The valiha is a circular, bamboo zither from Madagascar. Like all African string instruments, it's played with alternating hands. To explain, if C is the center note, D will be on your left hand, E on the right, F on the left, G on the right, going all the way around. You can hear it on "Longing," "The Crane Bag" and "Steel Grey Sea." Sadly, our valiha is currently out of commission, until we figure out how to make new frets for it.
The autoharp is a relatively modern zither (are you starting to sense a theme here?), initially devised in the late 1800s. You press felt-bearing bars to create chords, and you can either pluck the strings individually (with wicked-looking finger-picks) or strum them. You can hear it on "Newborn."
Transitioning to percussion, we have the berimbau, an instrument traditional to the native tribes of South America. It's a bow with one metal string, which you play by hitting with a stick and augment with a gourd resonator. You can hear it on "Brahma" and as backing percussion on other tracks.
The pipe dream or pipe drum is a xylophone made of wind chimes, tuned to the pentatonic scale (which means it can make anyone sound good!). It has a lovely chiming sound. You can hear it on "Invocation at the Southern Gate."
The kalimba is a bit like a mini-xylophone of metal pins attached to a board; you can hear it on "Limitless." We also have a larger version we can sit on, with wooden tines, called a marimbula -- or "the ass piano."
We also play steel tongue drum, or HAPI drum, which has all of the dreamy reverb of a hang drum, but at a fraction of the price (and, not to mention, easier to play). We linked the company's website above, and would encourage you to go there and explore! You can hear the HAPI on "The Willow" and "Midnight Invocation." There's a wooden tongue drum, too, although we haven't used it for recording yet.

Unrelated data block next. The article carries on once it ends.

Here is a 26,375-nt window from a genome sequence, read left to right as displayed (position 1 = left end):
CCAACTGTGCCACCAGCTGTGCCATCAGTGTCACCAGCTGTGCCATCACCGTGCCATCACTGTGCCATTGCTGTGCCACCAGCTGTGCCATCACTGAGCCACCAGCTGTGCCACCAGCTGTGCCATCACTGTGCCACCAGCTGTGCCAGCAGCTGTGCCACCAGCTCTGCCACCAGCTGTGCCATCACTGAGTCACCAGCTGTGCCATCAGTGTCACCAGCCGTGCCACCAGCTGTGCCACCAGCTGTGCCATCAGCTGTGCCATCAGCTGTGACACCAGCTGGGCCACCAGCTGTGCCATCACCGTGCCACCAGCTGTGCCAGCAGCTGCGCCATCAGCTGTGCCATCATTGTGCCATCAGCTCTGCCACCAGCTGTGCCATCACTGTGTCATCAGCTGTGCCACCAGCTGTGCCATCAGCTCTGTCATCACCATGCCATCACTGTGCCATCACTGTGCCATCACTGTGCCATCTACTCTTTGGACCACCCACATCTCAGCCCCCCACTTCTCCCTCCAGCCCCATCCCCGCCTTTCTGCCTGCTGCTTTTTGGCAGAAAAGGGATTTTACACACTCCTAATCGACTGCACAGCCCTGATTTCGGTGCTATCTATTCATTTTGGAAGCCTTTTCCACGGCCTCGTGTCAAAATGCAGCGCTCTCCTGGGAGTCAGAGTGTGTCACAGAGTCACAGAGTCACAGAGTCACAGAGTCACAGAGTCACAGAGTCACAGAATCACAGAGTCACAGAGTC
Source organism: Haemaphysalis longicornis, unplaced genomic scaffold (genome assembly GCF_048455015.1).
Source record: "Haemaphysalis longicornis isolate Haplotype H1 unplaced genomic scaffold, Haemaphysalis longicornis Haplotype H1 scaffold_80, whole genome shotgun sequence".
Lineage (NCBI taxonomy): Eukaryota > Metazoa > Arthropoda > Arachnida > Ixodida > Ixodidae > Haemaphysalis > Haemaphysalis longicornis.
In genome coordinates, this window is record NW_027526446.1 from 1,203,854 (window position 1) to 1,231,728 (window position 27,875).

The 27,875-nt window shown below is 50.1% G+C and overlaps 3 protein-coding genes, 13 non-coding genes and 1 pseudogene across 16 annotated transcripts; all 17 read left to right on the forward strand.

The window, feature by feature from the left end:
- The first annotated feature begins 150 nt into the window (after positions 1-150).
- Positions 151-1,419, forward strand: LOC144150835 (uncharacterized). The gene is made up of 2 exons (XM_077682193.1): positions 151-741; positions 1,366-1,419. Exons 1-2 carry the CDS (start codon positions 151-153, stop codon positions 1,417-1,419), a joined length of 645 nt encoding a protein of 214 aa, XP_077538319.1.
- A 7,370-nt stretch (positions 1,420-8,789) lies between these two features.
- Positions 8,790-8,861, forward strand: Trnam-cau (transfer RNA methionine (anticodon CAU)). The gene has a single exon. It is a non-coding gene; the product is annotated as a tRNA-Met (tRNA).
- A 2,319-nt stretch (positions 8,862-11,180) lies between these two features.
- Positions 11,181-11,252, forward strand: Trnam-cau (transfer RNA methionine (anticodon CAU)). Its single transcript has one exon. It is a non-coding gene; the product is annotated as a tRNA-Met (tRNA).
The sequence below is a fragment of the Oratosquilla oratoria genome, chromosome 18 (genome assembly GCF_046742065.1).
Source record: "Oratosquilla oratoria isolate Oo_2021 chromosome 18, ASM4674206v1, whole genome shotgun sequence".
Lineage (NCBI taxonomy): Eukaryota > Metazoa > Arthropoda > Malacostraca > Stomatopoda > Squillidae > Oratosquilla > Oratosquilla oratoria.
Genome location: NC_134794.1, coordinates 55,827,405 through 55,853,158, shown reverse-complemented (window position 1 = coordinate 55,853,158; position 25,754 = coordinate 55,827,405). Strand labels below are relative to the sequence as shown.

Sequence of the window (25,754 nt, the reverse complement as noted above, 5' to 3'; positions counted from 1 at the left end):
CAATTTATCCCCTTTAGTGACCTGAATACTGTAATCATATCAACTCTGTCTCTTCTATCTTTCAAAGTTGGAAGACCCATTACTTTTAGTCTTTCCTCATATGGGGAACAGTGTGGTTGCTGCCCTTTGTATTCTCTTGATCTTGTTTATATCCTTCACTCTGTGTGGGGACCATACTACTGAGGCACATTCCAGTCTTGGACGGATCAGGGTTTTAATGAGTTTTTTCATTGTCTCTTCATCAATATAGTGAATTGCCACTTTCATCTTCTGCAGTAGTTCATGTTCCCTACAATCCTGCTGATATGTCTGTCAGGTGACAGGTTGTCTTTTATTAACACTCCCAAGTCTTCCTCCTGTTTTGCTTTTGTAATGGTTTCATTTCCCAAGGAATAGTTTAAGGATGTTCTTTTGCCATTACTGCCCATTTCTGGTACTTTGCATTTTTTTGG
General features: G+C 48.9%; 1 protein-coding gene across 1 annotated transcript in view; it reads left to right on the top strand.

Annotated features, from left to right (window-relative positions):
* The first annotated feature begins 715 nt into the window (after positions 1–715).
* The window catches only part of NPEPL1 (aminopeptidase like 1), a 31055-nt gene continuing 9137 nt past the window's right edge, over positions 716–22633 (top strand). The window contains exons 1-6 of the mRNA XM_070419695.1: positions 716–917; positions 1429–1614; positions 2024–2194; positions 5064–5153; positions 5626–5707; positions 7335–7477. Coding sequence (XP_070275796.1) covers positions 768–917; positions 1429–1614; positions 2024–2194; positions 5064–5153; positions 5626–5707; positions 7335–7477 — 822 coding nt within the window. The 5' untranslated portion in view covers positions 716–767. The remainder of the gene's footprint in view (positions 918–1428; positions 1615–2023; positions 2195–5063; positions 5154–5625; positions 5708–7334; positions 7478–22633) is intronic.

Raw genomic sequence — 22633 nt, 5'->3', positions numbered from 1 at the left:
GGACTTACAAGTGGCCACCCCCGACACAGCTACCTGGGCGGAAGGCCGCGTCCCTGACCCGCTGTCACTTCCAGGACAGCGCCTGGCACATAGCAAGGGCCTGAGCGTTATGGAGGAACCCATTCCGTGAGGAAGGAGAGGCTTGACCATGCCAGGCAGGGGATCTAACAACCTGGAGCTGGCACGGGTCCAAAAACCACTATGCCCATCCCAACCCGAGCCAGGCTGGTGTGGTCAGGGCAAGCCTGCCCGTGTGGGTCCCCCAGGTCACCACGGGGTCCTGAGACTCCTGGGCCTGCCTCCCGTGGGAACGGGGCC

We love our frame drums, which include an Irish bodhran, a few smaller synthetic models with Goddesses painted on them, and one very large instrument that we call "The Drum of Sonic Domination" or "The Voice of God." Jenne picked up the frame drums later in her recording history, so o early Kwannon albums, she is literally smacking her chest or a mic stand to get the frame-drum sound. Thankfully, real frame drums have cut down on the sternum bruising.
Shoshen (and occasionally Jenne) often plays the djembe, a chalice-shaped African drum headed with goathide, and the bougaraboo, which is a larger version headed with cowhide. He also has a conga, although we haven't featured that in recordings yet.
Both Jenne and Shoshen love to play the doumbek, a chalice-shaped Middle Eastern drum with a metal body. Rounding out our drum collection is the udu, an African claypot drum responsible for the table-like "boink" percussion you hear on our tracks.
We also have little percussive devices, from zils (finger cymbals) that are sadly falling apart, Tibetan tingsha cymbals, deertoe rattles (made of nutshells, not actual hooves), claves, shakers galore and chimes, chimes, chimes -- energy chimes, wind chimes, Tibetan bowls and a Tibetan bell. We also have a sistrum like the ones played in ancient Egypt: a stick strung with metal disks that functions as a rattle.
Shoshen also plays the kit drums.
Wind instrument-wise, we have tinwhistles and an ocarina, which you can hear from time to time on tracks. Jenne also has a jaw harp, which has been a little too silly to feature on tracks yet (along with the ass piano).
We also have a synthesizer -- nothing fancy; it comes from Radio Shack -- and a Korg WAVE drum, an electronic drum used on "A prayer to Brighid in times of violence." We try not to over-use the synthetic instruments, however; there are a lot of techno musicians out there who can use them more effectively than us.
Whew! That's a lot.